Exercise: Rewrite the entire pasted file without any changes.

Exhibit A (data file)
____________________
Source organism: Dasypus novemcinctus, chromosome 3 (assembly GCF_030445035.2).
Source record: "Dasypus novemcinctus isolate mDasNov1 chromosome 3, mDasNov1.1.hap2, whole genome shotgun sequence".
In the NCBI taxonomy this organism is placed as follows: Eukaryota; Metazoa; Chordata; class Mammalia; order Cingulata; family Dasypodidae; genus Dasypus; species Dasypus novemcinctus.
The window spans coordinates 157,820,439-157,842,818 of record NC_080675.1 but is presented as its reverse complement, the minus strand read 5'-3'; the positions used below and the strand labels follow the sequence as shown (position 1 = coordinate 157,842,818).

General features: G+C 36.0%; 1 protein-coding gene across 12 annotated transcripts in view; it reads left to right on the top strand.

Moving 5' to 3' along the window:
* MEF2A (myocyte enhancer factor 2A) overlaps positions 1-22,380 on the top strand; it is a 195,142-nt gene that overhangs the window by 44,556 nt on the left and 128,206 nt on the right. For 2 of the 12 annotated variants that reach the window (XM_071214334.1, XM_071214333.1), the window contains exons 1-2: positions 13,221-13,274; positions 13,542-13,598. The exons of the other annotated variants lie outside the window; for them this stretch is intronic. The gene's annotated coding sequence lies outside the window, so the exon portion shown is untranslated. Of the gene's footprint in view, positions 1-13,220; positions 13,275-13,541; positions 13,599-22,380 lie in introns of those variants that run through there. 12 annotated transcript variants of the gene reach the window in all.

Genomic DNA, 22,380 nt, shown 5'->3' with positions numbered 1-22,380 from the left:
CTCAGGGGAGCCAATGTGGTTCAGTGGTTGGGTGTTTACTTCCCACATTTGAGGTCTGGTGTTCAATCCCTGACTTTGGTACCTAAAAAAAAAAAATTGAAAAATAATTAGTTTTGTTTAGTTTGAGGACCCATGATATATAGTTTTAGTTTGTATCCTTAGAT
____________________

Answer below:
Source organism: Dasypus novemcinctus, chromosome 3 (assembly GCF_030445035.2).
Source record: "Dasypus novemcinctus isolate mDasNov1 chromosome 3, mDasNov1.1.hap2, whole genome shotgun sequence".
In the NCBI taxonomy this organism is placed as follows: Eukaryota; Metazoa; Chordata; class Mammalia; order Cingulata; family Dasypodidae; genus Dasypus; species Dasypus novemcinctus.
The window spans coordinates 157,820,439-157,842,818 of record NC_080675.1 but is presented as its reverse complement, the minus strand read 5'-3'; the positions used below and the strand labels follow the sequence as shown (position 1 = coordinate 157,842,818).

General features: G+C 36.0%; 1 protein-coding gene across 12 annotated transcripts in view; it reads left to right on the top strand.

Moving 5' to 3' along the window:
* MEF2A (myocyte enhancer factor 2A) overlaps positions 1-22,380 on the top strand; it is a 195,142-nt gene that overhangs the window by 44,556 nt on the left and 128,206 nt on the right. For 2 of the 12 annotated variants that reach the window (XM_071214334.1, XM_071214333.1), the window contains exons 1-2: positions 13,221-13,274; positions 13,542-13,598. The exons of the other annotated variants lie outside the window; for them this stretch is intronic. The gene's annotated coding sequence lies outside the window, so the exon portion shown is untranslated. Of the gene's footprint in view, positions 1-13,220; positions 13,275-13,541; positions 13,599-22,380 lie in introns of those variants that run through there. 12 annotated transcript variants of the gene reach the window in all.

Genomic DNA, 22,380 nt, shown 5'->3' with positions numbered 1-22,380 from the left:
CTCAGGGGAGCCAATGTGGTTCAGTGGTTGGGTGTTTACTTCCCACATTTGAGGTCTGGTGTTCAATCCCTGACTTTGGTACCTAAAAAAAAAAAATTGAAAAATAATTAGTTTTGTTTAGTTTGAGGACCCATGATATATAGTTTTAGTTTGTATCCTTAGAT